Lord of the Flies | Study Guide

William Golding

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Chapter 8

Course Hero's video study guide provides in-depth summary and analysis of Chapter 8 of William Golding's novel Lord of the Flies.

Lord of the Flies | Chapter 8 : Gift for the Darkness | Summary



Ralph tells Piggy what they saw, which he identifies as the beast, but Piggy can hardly believe it. Jack says the hunters can handle the beast, but Ralph dismisses them as nothing but boys armed with sticks.

Jack calls a meeting and tells all the boys that Ralph has insulted the hunters and is not fit to be chief. He calls for a vote on chief and asks for their support. When the boys do not vote for him, he is hurt. Jacks runs off, declaring he will no longer "play" with them and inviting others to follow him. Ralph tries to stop Jack but cannot.

After Jack leaves, Piggy says they can get along without him, while Ralph says he will be back. Simon suggests that they climb the mountain but offers no better reason than "what else is there to do?" No one takes him seriously. Piggy says they should light the fire on the beach, and everyone agrees.

After they get the fire going, Piggy and Ralph talk, noting that most of the big kids have followed Jack. This fact depresses Ralph, and Piggy and Samneric make a feast to try to cheer him up.

Jack addresses his group. He says they will hunt and that they will not bother about the beast. He says that when they kill a pig, they will leave some for the beast in hope that it then won't bother them. Jack and Roger lead a successful hunt. The boys laugh at the blood on Jack's hands from killing the pig.

Jack says they will have a feast and he will invite Ralph and his boys. When Roger asks how they can make a fire, Jack says they will raid the other boys' camp "and take fire." Before they leave, at Jack's suggestion the boys leave the pig's head as an offering for the beast.

Ralph and Piggy talk. Ralph admits he is scared and doesn't understand why the others don't want fire. He turns to Piggy for answers. During this time, the others come and take some burning sticks from the fire of Ralph's group. Jack invites all those with Ralph to join his tribe in a feast on the beach. They have a meeting and decide to go to the feast.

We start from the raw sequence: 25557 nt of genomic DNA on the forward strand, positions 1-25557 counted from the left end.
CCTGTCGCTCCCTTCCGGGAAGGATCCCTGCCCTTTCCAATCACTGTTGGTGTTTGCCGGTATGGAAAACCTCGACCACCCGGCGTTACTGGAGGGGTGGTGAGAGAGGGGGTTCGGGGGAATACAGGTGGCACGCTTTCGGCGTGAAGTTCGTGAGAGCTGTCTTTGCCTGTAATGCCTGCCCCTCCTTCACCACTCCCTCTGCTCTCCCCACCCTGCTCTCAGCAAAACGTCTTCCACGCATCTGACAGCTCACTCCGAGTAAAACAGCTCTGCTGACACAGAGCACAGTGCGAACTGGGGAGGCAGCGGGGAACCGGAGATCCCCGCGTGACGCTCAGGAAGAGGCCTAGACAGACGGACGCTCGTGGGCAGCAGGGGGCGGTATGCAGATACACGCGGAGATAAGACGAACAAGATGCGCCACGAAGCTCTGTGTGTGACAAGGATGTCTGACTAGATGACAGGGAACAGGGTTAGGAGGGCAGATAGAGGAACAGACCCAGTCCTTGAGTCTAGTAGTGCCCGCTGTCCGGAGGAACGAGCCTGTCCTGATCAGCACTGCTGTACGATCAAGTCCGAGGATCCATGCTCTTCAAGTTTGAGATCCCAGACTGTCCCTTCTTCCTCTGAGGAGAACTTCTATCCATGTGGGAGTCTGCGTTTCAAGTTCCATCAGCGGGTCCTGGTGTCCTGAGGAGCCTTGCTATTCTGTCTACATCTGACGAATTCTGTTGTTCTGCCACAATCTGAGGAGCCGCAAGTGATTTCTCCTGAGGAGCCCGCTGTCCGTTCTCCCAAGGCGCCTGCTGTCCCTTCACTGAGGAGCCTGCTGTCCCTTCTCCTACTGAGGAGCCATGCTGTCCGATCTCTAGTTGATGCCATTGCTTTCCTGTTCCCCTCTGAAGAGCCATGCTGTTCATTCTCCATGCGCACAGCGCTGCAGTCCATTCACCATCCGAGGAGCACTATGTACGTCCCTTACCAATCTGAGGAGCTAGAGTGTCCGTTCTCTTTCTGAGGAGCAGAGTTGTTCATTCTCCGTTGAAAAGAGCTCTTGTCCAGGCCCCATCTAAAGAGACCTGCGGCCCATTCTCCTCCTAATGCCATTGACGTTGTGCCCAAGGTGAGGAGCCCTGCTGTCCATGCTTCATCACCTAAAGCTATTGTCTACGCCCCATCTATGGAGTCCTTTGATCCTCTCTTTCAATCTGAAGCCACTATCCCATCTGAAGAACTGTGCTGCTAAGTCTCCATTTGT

The chapter ends with Simon, who had wandered off on his own, coming across the offering. He imagines the head talking to him. The head is referred to as the Lord of the Flies. Simon has a conversation with the Lord of the Flies and faints.


Ralph's conversation with Piggy shows he is bewildered by what is happening: "Piggy, what's wrong?" he plaintively asks. He cannot understand why the others are not willing to tend the fire, build shelters, and do the other business that he believes to be essential to their rescue. He cannot understand the appeal of Jack's confident aggressiveness.

Jack's reaction to the vote reminds the reader that he, too, is a child. He cries when he doesn't get his way and runs off and claims he is not going to play any longer. It's as if the whole experience remains a game for him. They are still exploring the island and waiting to be fetched by the adults. If he doesn't get a chance to be chief, then he will play the game the way he wants to play. Because he cannot gain the role of chief by the proper means, Jack feels liberated to act however he wants. The evil within is unleashed. When others sneak off and join him, Jack paints his face and tells them they will hunt and have fun. There is no mention of a signal fire or a rescue. He no longer considers civilization as having any importance and has gone completely savage. This confirms what Jack said earlier: "The beast is a hunter." While Jack was referring to the beast, it is true of him.

Simon perceives the truth in his imagined conversation with the Lord of the Flies. It tells him, "I'm part of you," making explicit Golding's belief that savagery is the natural state of humans. There is dramatic irony, where readers understand something that the characters do not, in it being Simon who comes to this insight that the evil is within the boys because he is the one boy who is naturally selfless. He is consistently good and helpful to everyone around him. Simon helps with the shelters, picks fruit for the littluns, and comforts Piggy by telling him of everyone's whereabouts. Later, he will even help the dead when he unties the parachutist. Yet Simon's understanding of the Lord of the Flies leads him to contemplate that he has evil within himself. The mere thought causes him to faint.

"Lord of the Flies" is a translation of Beelzebub, a name used for Satan. Simon's encounter with this Satan figure leads some critics to see him as a Christ figure. The association of him with Christ appears again in the following chapter.

Jack and his hunters track a sow, and he ultimately kills it. He does so while it nurses its piglets in a state of "maternal bliss." The hunters are blind to this "bliss" and viciously destroy it, with the crude addition to the chant that they impale the sow "right up her ass!" Again, male aggressiveness annihilates the female nurturing instinct.

In a bit of dramatic irony, in which author and reader are aware of implications that the characters do not recognize, the killing of the sow plants the seeds of the destruction of the order Jack hopes to impose on the island. Killing the nursing mother sow endangers the lives of the piglets and reduces the potential for more piglets being born. Jack and his hunters are ensuring the failure of the hunting-based life they desire by destroying the potential for an ongoing population of prey.

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